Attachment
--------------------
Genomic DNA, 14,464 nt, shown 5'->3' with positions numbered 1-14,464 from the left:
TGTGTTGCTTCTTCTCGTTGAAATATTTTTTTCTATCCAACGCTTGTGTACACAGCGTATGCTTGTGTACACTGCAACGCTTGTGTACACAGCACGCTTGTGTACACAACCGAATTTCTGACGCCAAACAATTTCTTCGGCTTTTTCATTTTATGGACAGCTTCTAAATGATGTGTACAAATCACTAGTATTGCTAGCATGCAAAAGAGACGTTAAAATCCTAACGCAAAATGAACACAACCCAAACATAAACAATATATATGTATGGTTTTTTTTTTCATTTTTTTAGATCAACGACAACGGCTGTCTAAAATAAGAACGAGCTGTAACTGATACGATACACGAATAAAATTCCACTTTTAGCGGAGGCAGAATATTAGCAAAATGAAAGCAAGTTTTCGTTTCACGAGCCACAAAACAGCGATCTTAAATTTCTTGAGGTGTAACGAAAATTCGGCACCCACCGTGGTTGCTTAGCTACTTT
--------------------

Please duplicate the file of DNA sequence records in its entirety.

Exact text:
Genomic DNA, 14,464 nt, shown 5'->3' with positions numbered 1-14,464 from the left:
TGTGTTGCTTCTTCTCGTTGAAATATTTTTTTCTATCCAACGCTTGTGTACACAGCGTATGCTTGTGTACACTGCAACGCTTGTGTACACAGCACGCTTGTGTACACAACCGAATTTCTGACGCCAAACAATTTCTTCGGCTTTTTCATTTTATGGACAGCTTCTAAATGATGTGTACAAATCACTAGTATTGCTAGCATGCAAAAGAGACGTTAAAATCCTAACGCAAAATGAACACAACCCAAACATAAACAATATATATGTATGGTTTTTTTTTTCATTTTTTTAGATCAACGACAACGGCTGTCTAAAATAAGAACGAGCTGTAACTGATACGATACACGAATAAAATTCCACTTTTAGCGGAGGCAGAATATTAGCAAAATGAAAGCAAGTTTTCGTTTCACGAGCCACAAAACAGCGATCTTAAATTTCTTGAGGTGTAACGAAAATTCGGCACCCACCGTGGTTGCTTAGCTACTTT